“Take that rose bush, for example. We are all looking at the same plant, but our perception of it varies according to the way we each think and see. One person may see a vigorous rose, another may see a rose that could benefit from a little pruning, and a third may see a mess that no amount of attention would save. The rose bush isn’t changing; it’s the way we personally perceive it that differs, the way each of us thinks that colors our perception.”

The truth is that it’s not the circumstances that create what we feel, be they positive or negative feelings, it’s our thinking about the circumstances that cast a spell. Spell? You might say it is magic or a curse, depending on the feeling that goes along with the thinking.

I’m spending so much time discussing the nature of our thinking, and how it runs our experience of life since this understanding is fundamental to sorting out how to make our way in the world more fruitfully. If our thoughts get us into trouble more often than not, wouldn’t it be logical to see that thinking less is a promising solution to our predicament?

How To Think Less

Let’s conduct an experiment: Try not to think about a what you are going to eat for your next meal. Don’t think about how good the food will taste, where you will eat it, who you will eat it with or what you will have for dessert!

How successful are you at not thinking about it?

Not very.

What we push away grows stronger. Our thoughts are the same way. It’s not possible to force thinking to stop. I’ve never been able to do it, and I’ve wasted a lot of energy trying!

Instead of trying to eliminate your thinking, you can follow the path set forth by experienced meditators and spiritual seekers. This is a similar path that works wonders for top-performing Executives who are looking to improve their Emotional Intelligence and Elite Athletes who are looking for peak mental performance. It’s all about getting out of your own way. Noticing an obstacle makes it easier to contend with. The obstacle is your nonstop mental chatter.

Notice your thinking, and allow it to move through you. The less you hold on to your thinking, the less the thoughts weigh on you. No judgment. No story. Just let them go, each and every time. It’s a process of letting go vs. trying to do anything actively.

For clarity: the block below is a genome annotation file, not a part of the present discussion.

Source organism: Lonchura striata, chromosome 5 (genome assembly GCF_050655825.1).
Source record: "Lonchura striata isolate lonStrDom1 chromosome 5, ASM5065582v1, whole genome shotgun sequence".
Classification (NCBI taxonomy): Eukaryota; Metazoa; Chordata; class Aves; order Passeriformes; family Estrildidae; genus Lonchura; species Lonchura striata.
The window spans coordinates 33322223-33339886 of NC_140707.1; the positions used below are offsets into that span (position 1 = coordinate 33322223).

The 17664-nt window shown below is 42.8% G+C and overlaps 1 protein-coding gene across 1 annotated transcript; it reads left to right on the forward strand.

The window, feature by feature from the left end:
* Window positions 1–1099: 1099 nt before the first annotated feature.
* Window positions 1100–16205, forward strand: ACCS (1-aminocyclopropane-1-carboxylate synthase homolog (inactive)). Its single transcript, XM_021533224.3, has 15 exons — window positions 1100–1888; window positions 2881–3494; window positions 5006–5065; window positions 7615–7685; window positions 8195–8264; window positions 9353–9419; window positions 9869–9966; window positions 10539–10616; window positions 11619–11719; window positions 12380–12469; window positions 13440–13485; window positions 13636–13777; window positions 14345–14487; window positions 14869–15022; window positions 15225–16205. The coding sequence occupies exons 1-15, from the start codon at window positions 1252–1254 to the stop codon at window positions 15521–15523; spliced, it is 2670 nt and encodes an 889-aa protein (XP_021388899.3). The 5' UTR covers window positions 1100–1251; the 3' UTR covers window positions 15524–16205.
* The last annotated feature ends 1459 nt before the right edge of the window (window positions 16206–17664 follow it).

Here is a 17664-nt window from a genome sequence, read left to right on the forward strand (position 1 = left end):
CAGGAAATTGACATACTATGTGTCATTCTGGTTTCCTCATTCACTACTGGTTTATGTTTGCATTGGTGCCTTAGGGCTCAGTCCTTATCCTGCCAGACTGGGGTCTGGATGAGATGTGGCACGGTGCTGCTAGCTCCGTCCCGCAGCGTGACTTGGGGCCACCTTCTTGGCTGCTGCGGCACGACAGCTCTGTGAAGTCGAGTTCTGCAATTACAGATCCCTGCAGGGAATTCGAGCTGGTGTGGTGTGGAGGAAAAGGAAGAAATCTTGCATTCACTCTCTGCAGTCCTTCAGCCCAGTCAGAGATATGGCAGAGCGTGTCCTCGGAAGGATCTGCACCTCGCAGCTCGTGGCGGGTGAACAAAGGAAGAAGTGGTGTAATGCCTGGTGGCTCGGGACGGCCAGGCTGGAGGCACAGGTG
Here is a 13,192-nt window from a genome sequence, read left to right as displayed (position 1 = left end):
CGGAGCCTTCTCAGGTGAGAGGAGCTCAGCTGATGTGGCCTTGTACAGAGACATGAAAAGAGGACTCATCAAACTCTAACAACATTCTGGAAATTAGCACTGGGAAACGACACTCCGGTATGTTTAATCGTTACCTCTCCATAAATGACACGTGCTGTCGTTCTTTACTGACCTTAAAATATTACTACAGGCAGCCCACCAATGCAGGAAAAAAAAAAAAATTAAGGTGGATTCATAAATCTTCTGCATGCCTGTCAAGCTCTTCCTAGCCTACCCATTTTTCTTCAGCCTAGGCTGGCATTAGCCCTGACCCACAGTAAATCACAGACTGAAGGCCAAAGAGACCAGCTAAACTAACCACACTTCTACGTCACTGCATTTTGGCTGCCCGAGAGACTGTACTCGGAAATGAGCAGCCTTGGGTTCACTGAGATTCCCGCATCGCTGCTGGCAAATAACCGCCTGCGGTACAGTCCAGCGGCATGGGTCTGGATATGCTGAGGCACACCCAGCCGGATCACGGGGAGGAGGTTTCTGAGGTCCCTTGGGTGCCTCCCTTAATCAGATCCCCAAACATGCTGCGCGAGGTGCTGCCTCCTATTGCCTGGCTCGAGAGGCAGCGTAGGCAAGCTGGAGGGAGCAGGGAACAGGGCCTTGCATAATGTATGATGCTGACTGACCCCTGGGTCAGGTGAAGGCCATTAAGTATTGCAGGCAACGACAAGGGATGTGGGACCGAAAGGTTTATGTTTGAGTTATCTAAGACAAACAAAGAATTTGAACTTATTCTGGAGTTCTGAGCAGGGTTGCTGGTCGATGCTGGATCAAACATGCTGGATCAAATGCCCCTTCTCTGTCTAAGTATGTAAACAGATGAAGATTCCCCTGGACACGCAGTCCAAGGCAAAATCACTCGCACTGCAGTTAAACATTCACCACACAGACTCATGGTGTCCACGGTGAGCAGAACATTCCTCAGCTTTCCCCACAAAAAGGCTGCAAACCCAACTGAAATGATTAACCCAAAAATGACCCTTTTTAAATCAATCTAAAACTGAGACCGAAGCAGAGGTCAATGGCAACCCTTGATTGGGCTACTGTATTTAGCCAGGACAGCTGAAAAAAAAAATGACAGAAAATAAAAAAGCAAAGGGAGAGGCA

This is where a meditative practice can be invaluable. Dr. Barr, as mentioned earlier, calls meditation one of the few practical tools we have to cultivate a calm and clear mental state:

“It is clear to me that this ancient meditative practice helps free the mind to have richer experiences of the present. Except when you are flying an F–16 aircraft or experiencing extreme fear or having an orgasm, your life leaves too much room for your mind to wander.

As a result, only a small fraction of your mental capacity remains engaged in what is before it, and mind-wandering and ruminations become a tax on the quality of your life. Honing an ability to unburden the load on your mind, be it through meditation or some other practice, can bring with it a wonderfully magnified experience of the world — and, as our study suggests, of your own mind.”

Mindfulness and meditative practice is an art. There is no right or wrong way to do it. You can practice it while walking, eating, writing, working, playing or doing any other activity. While I personally enjoy going for a quiet walk or sitting for 10–20 minutes in silent meditation, you can cultivate whatever practice seems to work for you. I highlight three simple ways to meditate here.

The important thing, is to find a way to notice what is happening in the world, including in your thinking mind (your thoughts are part of the world too!). Allow your thinking to arise and flow through you without ruminating on them or buying into the stories you want to tell about them. Naturally and inevitably, your mind will settle and the benefits of a relaxed cognitive state will be revealed.

What benefits? Try it and see for yourself!


We do our best when we have less on our mind. We are more creative at work, superior athletes on the playing field and feel better overall. What gets in the way is over thinking and attachment to our thoughts.

Thoughts have a purpose, but when we engage in the world, we are best served by being present and connected to what is actually happening, not stuck gazing at the movie theater of our mind.